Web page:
Search result: Catalogue data in Autumn Semester 2016

Chemistry Master Information
Electives
Physical Chemistry
NumberTitleTypeECTSHoursLecturers
529-0443-00LAdvanced Magnetic ResonanceW7 credits3GB. H. Meier, M. Ernst
AbstractThe course is for advanced students and covers selected topics from magnetic resonance spectroscopy. This year, the
lecture will introduce and discuss relaxation theory and its applications in magnetic resonance.
ObjectiveThe aim of the course is to familiarize the students with the basic concepts of magnetic resonance relaxation theory in
liquids and solids. Starting from the mathematical description of spin dynamics, the effect of stochastic motional
processes on the density operator will be analyzed. In the end students should understand the Redfield formulation of
relaxation and be able to understand the effect of dynamics on magnetic resonance experiments.
ContentThe aim of the course is to familiarize the students with the basic concepts of magnetic resonance relaxation theory in
liquids and solids. Starting from the mathematical description of spin dynamics, the effect of stochastic motional
processes on the density operator will be analyzed. In the end students should understand the Redfield formulation of
relaxation and be able to understand the effect of dynamics on magnetic resonance experiments.
Lecture notesA script which covers the topics will be distributed in the lecture and will be accessible through the web page http://www.ssnmr.ethz.ch/education/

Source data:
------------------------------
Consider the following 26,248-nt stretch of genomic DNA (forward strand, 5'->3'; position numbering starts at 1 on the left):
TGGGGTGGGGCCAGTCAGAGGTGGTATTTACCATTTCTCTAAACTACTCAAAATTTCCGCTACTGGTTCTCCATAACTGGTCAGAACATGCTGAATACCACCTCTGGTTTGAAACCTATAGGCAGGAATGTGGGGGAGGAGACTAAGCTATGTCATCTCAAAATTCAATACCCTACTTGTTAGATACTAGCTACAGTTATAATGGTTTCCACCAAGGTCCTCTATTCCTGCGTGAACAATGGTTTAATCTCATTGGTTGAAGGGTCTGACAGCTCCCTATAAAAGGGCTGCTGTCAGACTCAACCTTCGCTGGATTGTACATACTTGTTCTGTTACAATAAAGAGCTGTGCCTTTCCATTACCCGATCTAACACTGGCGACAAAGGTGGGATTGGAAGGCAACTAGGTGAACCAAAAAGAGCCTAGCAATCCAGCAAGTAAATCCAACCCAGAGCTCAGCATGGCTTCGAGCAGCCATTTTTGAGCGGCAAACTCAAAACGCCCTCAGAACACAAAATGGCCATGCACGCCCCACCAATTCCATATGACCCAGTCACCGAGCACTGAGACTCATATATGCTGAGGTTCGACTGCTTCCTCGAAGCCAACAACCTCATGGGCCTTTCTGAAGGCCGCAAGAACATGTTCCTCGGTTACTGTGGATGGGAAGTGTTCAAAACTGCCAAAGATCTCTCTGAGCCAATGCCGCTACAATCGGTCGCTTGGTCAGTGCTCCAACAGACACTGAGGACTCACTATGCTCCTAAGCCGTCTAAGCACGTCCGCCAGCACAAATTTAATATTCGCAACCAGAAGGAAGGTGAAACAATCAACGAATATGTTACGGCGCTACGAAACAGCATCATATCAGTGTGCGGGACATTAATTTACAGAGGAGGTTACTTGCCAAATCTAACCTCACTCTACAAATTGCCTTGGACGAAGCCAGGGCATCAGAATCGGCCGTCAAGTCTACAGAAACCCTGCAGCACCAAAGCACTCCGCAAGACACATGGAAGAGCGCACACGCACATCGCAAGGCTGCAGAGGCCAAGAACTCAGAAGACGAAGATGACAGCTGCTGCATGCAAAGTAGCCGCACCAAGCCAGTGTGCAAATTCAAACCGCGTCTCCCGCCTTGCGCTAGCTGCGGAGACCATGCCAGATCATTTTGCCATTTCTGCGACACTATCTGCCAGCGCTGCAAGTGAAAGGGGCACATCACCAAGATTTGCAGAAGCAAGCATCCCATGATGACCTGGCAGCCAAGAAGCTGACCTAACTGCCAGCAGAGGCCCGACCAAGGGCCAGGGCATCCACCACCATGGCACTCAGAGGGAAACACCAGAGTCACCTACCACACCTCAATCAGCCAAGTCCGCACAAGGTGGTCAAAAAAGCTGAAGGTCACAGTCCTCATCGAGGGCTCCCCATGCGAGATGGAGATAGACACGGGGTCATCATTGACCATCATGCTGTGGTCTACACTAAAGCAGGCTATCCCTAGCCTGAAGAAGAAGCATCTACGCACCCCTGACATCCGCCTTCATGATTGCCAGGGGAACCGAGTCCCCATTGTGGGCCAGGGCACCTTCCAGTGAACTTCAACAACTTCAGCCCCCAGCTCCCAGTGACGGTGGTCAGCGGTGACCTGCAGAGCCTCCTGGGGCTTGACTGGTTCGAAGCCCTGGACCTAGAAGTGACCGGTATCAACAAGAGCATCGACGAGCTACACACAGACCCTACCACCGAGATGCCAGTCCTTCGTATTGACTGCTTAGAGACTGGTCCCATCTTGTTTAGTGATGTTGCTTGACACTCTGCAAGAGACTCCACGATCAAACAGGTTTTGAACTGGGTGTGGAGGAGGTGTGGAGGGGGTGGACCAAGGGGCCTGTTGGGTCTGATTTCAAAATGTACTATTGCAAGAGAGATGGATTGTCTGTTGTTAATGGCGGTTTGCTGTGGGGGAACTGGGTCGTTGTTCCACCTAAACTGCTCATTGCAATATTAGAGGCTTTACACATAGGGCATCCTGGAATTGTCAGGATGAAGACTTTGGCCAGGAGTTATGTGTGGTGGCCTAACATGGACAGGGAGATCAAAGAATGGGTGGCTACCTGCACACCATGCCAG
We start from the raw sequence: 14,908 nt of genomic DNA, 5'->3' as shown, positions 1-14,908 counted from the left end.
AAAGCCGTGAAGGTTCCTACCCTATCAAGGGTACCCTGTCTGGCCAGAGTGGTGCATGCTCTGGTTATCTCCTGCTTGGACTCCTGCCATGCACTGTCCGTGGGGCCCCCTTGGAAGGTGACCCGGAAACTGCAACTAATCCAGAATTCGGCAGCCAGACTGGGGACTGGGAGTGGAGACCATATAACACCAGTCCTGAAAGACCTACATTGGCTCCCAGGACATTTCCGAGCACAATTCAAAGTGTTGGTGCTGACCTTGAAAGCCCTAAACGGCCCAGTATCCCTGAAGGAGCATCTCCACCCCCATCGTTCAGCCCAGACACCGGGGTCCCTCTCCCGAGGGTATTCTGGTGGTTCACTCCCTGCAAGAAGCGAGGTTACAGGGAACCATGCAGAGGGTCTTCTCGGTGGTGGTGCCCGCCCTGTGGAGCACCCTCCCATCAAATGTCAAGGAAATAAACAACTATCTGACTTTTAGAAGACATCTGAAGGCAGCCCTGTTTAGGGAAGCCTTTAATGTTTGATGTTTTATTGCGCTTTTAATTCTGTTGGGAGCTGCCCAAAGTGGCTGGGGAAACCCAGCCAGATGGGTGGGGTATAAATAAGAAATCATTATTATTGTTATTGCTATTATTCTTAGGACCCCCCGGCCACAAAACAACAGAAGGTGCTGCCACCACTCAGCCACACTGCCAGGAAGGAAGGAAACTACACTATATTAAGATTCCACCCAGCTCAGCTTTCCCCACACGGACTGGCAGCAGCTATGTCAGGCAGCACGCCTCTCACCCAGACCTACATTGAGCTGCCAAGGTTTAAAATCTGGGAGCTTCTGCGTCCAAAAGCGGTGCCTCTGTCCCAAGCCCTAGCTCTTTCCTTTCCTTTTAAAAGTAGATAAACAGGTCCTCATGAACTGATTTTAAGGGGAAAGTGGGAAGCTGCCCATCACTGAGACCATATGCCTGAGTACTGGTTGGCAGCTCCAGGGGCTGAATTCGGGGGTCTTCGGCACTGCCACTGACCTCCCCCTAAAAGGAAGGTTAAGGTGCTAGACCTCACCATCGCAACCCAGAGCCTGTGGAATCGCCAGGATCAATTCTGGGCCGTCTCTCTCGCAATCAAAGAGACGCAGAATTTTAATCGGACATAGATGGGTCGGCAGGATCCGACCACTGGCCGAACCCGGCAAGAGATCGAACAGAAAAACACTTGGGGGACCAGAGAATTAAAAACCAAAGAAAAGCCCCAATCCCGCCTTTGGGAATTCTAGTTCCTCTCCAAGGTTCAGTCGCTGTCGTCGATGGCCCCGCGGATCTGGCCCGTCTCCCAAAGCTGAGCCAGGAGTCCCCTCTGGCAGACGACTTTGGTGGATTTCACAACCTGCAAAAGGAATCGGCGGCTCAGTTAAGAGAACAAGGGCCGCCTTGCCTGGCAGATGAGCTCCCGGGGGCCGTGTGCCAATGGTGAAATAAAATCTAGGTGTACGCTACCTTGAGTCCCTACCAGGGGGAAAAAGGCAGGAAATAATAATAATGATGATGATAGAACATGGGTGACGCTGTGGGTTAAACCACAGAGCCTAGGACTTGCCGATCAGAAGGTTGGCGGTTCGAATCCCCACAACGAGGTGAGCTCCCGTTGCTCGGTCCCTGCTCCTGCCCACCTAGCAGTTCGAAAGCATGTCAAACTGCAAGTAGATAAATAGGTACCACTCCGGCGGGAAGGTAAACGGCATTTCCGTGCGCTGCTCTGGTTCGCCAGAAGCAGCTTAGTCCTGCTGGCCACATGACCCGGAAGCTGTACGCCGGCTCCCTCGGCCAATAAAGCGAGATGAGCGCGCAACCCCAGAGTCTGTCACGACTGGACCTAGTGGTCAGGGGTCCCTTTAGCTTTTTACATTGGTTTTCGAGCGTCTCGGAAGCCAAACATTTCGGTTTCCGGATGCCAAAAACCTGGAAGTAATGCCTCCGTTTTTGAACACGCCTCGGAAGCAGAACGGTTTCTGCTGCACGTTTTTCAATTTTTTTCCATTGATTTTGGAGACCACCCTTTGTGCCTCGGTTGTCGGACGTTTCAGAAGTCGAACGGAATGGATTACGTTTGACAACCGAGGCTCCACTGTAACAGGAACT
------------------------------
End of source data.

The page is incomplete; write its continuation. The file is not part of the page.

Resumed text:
529-0445-00LAdvanced Optics and SpectroscopyW7 credits3GR. Signorell
AbstractThis course provides an introduction to the interaction of light with nano- and microparticles followed by an overview of applications of current interest. Examples range from nanoparticles for medical applications and sensing to the role of the interaction of solar radiation with aerosol particles and cloud droplets for the climate.
ObjectiveThe students will be introduced to the basic concepts of the interaction of light with nano- and microparticles. The combination of basic concepts with different applications will enable students to apply their knowledge to new problems in various fields where nanoscale objects play a role.
ContentLight interacts surprisingly differently with small particles than with bulk or with gas phase materials. The first part of the course provides a basic but rigorous introduction into the interaction of light with nano- and microparticles. The emphasis is on the classical treatment of absorption and scattering of light by small particles. The strengths and limits of this conventional approach will be discussed. The second part of the course is devoted to a broad range of applications. Here topics include: Plasmon resonances in metallic systems, metallo-dielectric nanoparticles for medical applications, the use of lasers for optical trapping and characterization of single particles, vibrational excitons in dielectric nanoparticles, interaction of light with aerosol particles and cloud droplets for remote sensing applications and climate predictions, characterization of ultrafine aerosol particles by photoemission using velocity map imaging.
Lecture noteswill be distributed during the course
LiteratureBasics: Absorption and Scattering of Light by Small Particles, C. F. Bohren and D. R. Huffman, John Wiley & Sons, Inc.

Applications: References will be provided during the course.
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